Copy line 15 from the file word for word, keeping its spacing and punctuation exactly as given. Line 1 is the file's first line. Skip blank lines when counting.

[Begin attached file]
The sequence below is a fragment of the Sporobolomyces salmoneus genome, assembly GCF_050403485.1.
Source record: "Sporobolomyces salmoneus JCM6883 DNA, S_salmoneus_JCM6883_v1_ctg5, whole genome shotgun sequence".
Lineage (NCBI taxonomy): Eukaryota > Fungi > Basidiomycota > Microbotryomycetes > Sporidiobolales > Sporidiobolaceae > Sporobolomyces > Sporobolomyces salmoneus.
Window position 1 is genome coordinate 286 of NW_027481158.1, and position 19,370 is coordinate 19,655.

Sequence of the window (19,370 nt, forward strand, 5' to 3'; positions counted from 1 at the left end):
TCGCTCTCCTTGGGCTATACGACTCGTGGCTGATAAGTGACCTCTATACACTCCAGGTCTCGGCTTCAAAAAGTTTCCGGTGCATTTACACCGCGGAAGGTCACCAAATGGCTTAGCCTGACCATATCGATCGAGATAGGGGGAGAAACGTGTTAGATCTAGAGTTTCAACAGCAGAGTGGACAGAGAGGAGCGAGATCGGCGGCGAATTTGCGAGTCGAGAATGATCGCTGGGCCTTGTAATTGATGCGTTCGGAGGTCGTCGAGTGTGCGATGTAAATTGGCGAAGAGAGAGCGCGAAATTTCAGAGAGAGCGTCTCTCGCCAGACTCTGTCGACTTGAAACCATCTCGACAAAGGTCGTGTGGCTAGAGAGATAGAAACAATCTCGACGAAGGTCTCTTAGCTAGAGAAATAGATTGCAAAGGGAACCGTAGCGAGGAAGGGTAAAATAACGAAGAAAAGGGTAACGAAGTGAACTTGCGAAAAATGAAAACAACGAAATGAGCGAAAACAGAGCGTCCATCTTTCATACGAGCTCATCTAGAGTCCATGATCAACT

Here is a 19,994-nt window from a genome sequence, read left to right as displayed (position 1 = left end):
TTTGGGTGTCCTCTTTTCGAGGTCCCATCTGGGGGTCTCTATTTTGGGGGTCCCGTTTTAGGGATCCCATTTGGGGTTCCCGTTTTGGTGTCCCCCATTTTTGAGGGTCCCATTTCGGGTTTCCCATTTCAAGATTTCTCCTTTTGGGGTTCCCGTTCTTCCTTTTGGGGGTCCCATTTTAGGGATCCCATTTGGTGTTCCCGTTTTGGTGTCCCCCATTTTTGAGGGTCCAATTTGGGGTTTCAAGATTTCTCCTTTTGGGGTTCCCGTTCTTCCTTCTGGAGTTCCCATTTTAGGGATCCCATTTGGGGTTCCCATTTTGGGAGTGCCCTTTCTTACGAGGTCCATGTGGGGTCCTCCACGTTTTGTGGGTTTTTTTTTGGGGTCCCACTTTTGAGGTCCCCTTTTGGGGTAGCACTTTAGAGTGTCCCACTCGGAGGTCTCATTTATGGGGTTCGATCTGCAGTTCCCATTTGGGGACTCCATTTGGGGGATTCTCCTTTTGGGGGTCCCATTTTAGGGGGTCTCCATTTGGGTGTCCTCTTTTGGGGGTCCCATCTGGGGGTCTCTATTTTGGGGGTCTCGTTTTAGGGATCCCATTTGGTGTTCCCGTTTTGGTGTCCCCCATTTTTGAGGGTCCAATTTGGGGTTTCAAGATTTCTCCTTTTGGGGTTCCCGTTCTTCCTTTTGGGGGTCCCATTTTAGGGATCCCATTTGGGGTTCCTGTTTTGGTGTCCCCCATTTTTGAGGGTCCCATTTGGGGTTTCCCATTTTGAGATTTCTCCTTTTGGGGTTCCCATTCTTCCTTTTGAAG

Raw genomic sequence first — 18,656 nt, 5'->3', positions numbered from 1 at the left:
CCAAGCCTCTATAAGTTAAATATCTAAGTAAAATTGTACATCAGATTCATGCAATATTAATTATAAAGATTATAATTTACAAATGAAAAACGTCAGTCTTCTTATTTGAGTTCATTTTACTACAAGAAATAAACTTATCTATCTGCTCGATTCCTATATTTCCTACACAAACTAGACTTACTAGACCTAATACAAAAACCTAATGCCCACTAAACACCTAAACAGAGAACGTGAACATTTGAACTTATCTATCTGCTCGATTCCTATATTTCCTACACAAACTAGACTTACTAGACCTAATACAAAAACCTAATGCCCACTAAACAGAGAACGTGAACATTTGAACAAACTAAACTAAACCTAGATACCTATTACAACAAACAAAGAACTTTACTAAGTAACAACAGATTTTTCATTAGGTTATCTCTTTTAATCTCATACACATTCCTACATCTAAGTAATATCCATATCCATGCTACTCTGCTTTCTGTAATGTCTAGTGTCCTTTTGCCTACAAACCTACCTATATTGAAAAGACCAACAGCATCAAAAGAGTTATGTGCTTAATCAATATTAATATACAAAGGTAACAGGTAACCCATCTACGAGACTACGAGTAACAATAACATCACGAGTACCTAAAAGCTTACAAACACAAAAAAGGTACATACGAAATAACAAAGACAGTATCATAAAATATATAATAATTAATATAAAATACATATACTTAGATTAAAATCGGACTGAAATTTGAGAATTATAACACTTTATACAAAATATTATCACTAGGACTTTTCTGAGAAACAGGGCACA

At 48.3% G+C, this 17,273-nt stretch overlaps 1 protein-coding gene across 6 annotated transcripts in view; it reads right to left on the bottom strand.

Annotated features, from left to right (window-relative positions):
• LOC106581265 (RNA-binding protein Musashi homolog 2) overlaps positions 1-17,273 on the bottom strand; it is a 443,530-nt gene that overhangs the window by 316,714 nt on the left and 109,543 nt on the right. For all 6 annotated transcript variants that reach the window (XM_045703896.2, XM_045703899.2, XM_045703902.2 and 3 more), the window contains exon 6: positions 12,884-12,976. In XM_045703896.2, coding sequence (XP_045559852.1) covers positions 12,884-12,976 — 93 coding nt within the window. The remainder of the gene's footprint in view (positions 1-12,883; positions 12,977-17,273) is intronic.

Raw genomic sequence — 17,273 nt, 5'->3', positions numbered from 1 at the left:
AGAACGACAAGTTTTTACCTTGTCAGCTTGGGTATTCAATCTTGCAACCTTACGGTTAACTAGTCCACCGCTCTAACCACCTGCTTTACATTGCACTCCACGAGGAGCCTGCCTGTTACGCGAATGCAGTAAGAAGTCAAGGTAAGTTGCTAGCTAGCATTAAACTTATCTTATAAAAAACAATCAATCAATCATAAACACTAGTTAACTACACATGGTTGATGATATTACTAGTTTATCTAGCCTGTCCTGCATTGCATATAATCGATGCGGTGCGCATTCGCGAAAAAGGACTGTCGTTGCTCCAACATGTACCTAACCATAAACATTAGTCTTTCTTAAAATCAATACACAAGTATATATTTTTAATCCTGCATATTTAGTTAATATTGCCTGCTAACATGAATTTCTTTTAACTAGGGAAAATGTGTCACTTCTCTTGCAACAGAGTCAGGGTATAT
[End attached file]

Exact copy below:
AGAACGACAAGTTTTTACCTTGTCAGCTTGGGTATTCAATCTTGCAACCTTACGGTTAACTAGTCCACCGCTCTAACCACCTGCTTTACATTGCACTCCACGAGGAGCCTGCCTGTTACGCGAATGCAGTAAGAAGTCAAGGTAAGTTGCTAGCTAGCATTAAACTTATCTTATAAAAAACAATCAATCAATCATAAACACTAGTTAACTACACATGGTTGATGATATTACTAGTTTATCTAGCCTGTCCTGCATTGCATATAATCGATGCGGTGCGCATTCGCGAAAAAGGACTGTCGTTGCTCCAACATGTACCTAACCATAAACATTAGTCTTTCTTAAAATCAATACACAAGTATATATTTTTAATCCTGCATATTTAGTTAATATTGCCTGCTAACATGAATTTCTTTTAACTAGGGAAAATGTGTCACTTCTCTTGCAACAGAGTCAGGGTATAT